YANGON, Myanmar – Buddhist monks who demonstrated for democracy in Myanmar last year stepped in Monday to clean up damage from a cyclone in which more than 10,000 people were reported killed in just one town.
The junta’s belated admission that Cyclone Nargis may have taken 30 times more lives than originally reported came just ahead of a referendum on a proposed constitution it hopes will go smoothly in its favor despite opposition from the pro-democracy movement.
Today the death toll continued to mount, with state television reporting that 10,000 perished in the town of Bogalay. It did not give details of the total number of deaths.
Residents of Yangon, the former capital of 6.5 million, complained the government failed to adequately warn them of Saturday’s approaching storm and so far has done little to alleviate their plight.
“The government misled people. They could have warned us about the severity of the coming cyclone so we could be better prepared,” said Thin Thin, a grocery store owner.
Some complained the 400,000-strong military was only clearing streets where the ruling elite reside, while leaving residents, including Buddhist monks, to cope with huge tangles of uprooted trees.
“There are some army trucks out to clear the roads, but most of the work was done with a dah (knife) by the people. Some of these tree trunks are 4-feet thick,” said Barry Broman, a retired U.S. State Department officer who was in Yangon when the cyclone struck. “Thousands of trees were uprooted. All the roads were blocked by the trees.”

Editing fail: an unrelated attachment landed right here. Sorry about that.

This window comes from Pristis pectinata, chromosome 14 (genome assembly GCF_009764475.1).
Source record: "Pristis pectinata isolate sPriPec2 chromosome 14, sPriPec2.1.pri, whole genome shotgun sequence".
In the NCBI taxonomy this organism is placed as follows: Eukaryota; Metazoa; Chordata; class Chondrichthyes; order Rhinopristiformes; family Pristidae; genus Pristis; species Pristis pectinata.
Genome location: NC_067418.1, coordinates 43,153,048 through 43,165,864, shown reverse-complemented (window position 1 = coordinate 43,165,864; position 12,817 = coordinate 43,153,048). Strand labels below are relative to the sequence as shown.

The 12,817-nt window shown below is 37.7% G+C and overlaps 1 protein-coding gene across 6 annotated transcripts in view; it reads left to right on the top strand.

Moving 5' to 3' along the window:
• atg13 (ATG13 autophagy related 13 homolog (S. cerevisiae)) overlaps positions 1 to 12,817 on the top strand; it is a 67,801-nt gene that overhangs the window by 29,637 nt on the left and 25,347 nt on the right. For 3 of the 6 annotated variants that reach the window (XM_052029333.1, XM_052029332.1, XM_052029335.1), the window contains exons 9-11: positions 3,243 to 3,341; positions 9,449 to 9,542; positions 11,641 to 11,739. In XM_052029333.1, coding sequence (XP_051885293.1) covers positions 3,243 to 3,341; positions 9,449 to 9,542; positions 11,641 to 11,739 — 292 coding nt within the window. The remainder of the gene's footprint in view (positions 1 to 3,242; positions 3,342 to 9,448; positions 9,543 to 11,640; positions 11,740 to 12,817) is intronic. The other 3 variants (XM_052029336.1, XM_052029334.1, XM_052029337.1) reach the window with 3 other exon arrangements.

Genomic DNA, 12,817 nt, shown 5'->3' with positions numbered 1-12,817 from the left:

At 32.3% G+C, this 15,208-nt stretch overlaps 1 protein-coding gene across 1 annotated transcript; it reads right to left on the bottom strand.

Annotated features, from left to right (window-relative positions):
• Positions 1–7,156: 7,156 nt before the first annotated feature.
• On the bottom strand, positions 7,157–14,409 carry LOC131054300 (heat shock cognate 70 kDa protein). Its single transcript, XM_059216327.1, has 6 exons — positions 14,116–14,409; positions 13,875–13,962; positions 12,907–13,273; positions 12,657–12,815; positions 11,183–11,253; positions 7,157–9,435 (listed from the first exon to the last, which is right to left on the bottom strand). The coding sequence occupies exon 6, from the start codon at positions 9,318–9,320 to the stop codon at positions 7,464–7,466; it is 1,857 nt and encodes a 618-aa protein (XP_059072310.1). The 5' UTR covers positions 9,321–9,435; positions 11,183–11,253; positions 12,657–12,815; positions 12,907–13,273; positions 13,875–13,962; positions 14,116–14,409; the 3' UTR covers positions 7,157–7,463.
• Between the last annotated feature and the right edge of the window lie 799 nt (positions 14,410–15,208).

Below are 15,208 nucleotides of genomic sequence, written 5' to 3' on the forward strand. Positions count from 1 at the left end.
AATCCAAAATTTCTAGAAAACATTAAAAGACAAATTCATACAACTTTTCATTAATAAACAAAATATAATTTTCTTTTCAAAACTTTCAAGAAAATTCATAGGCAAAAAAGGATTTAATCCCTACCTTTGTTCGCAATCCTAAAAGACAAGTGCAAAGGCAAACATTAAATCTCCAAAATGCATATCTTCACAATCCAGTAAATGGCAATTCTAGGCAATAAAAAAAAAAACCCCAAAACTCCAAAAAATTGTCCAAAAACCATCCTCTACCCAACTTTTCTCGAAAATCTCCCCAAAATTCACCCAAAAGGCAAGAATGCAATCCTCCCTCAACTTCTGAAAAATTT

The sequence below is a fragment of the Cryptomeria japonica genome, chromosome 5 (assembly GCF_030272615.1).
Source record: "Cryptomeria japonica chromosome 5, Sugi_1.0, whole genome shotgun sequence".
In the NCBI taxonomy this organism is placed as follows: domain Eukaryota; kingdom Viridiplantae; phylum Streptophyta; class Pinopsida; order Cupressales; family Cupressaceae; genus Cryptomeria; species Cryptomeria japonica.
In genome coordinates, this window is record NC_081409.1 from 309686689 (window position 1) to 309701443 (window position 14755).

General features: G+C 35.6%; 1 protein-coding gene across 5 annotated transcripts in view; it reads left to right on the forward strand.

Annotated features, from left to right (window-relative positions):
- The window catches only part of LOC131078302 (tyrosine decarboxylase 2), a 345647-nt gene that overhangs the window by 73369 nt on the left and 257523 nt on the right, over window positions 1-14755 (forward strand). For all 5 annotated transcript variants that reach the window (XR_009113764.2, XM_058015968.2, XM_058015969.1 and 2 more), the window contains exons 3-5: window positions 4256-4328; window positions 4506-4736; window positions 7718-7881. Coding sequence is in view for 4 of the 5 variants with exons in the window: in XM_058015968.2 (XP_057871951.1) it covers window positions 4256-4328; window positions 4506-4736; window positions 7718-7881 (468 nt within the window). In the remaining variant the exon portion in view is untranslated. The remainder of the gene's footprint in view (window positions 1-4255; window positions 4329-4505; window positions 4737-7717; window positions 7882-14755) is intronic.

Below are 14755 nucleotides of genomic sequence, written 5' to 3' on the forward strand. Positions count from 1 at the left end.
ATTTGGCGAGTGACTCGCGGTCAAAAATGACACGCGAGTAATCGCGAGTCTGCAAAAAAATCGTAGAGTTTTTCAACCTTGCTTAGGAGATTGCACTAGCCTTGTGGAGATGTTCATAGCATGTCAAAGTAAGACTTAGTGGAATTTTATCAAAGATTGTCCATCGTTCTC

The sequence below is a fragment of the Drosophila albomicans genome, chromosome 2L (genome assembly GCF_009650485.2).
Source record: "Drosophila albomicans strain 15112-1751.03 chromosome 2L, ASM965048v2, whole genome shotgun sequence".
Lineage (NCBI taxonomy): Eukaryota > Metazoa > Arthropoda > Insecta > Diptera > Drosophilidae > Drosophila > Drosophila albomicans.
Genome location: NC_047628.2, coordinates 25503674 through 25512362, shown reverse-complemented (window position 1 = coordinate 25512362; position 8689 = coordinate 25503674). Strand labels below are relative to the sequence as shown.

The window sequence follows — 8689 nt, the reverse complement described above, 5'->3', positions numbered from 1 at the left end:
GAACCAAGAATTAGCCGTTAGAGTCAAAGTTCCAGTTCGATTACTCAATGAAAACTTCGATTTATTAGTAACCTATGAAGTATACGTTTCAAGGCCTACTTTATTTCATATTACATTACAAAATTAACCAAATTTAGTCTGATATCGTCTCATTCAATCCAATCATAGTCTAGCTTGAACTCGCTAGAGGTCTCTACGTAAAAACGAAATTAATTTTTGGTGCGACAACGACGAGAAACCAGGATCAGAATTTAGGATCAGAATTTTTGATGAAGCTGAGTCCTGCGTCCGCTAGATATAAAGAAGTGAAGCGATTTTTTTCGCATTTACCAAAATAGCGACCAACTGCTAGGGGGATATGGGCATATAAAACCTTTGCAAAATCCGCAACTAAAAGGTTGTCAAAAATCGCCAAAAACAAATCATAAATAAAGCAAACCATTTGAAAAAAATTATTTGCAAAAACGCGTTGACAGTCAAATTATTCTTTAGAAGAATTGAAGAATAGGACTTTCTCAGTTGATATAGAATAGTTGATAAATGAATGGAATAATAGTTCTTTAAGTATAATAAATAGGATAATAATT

The government has said it expects to proceed with Saturday’s referendum.
“The combination of the cyclone and the referendum within a few days of each other makes an angry population angrier and vulnerable and makes the political situation more volatile” than it has been since massive pro-democracy demonstrations last September, which the military violently quashed, said Monique Skidmore, a Myanmar expert at Australian National University.
The casualty count from the cyclone has been rising quickly as authorities reach hard-hit islands and villages in the Irrawaddy delta, the country’s major rice-producing region, which bore the brunt of the storm’s 120 mph winds.
On Monday, prior to state media’s confirmation of 10,000 dead in Bogalay, state radio said 3,939 people perished as high winds and huge storm surges battered coastal areas. In addition, 2,879 people were reported missing in Bogalay, 60 miles south of Yangon.
Foreign Minister Nyan Win also told Yangon-based diplomats the death toll could rise to more than 10,000 in the region that sits barely above sea level, according to Asian diplomats who attended the meeting. With the latest numbers in from Bogalay, the toll was set to surpass this estimate.
Hundreds of thousands have been left homeless and without clean drinking water following Saturday’s cyclone, said Richard Horsey, a spokesman in Bangkok for the U.N. Office for the Coordination of Humanitarian Affairs.